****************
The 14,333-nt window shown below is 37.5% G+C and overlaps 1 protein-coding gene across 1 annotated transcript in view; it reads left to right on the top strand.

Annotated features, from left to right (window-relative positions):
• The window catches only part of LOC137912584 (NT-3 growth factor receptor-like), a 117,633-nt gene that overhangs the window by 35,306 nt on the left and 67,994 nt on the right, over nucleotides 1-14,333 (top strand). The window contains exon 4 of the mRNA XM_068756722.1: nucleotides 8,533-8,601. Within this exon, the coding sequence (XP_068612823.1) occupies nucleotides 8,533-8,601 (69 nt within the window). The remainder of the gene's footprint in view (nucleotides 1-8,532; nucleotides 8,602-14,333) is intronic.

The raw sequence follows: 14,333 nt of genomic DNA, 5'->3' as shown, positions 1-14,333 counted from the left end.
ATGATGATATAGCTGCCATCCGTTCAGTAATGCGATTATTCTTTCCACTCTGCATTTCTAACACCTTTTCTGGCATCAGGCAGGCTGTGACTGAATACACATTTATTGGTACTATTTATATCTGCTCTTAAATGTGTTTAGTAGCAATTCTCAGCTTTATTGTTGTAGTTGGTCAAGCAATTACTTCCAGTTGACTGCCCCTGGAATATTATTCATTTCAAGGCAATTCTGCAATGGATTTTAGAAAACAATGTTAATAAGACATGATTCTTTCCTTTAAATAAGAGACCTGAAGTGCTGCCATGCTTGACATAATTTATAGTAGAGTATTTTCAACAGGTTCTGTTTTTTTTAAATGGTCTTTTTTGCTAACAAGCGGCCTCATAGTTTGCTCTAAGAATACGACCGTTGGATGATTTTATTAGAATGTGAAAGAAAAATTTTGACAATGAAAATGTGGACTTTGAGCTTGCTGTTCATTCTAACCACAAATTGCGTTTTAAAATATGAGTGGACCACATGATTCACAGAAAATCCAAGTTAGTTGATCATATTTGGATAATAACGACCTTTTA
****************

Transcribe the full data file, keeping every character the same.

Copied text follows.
The 14,333-nt window shown below is 37.5% G+C and overlaps 1 protein-coding gene across 1 annotated transcript in view; it reads left to right on the top strand.

Annotated features, from left to right (window-relative positions):
• The window catches only part of LOC137912584 (NT-3 growth factor receptor-like), a 117,633-nt gene that overhangs the window by 35,306 nt on the left and 67,994 nt on the right, over nucleotides 1-14,333 (top strand). The window contains exon 4 of the mRNA XM_068756722.1: nucleotides 8,533-8,601. Within this exon, the coding sequence (XP_068612823.1) occupies nucleotides 8,533-8,601 (69 nt within the window). The remainder of the gene's footprint in view (nucleotides 1-8,532; nucleotides 8,602-14,333) is intronic.

The raw sequence follows: 14,333 nt of genomic DNA, 5'->3' as shown, positions 1-14,333 counted from the left end.
ATGATGATATAGCTGCCATCCGTTCAGTAATGCGATTATTCTTTCCACTCTGCATTTCTAACACCTTTTCTGGCATCAGGCAGGCTGTGACTGAATACACATTTATTGGTACTATTTATATCTGCTCTTAAATGTGTTTAGTAGCAATTCTCAGCTTTATTGTTGTAGTTGGTCAAGCAATTACTTCCAGTTGACTGCCCCTGGAATATTATTCATTTCAAGGCAATTCTGCAATGGATTTTAGAAAACAATGTTAATAAGACATGATTCTTTCCTTTAAATAAGAGACCTGAAGTGCTGCCATGCTTGACATAATTTATAGTAGAGTATTTTCAACAGGTTCTGTTTTTTTTAAATGGTCTTTTTTGCTAACAAGCGGCCTCATAGTTTGCTCTAAGAATACGACCGTTGGATGATTTTATTAGAATGTGAAAGAAAAATTTTGACAATGAAAATGTGGACTTTGAGCTTGCTGTTCATTCTAACCACAAATTGCGTTTTAAAATATGAGTGGACCACATGATTCACAGAAAATCCAAGTTAGTTGATCATATTTGGATAATAACGACCTTTTA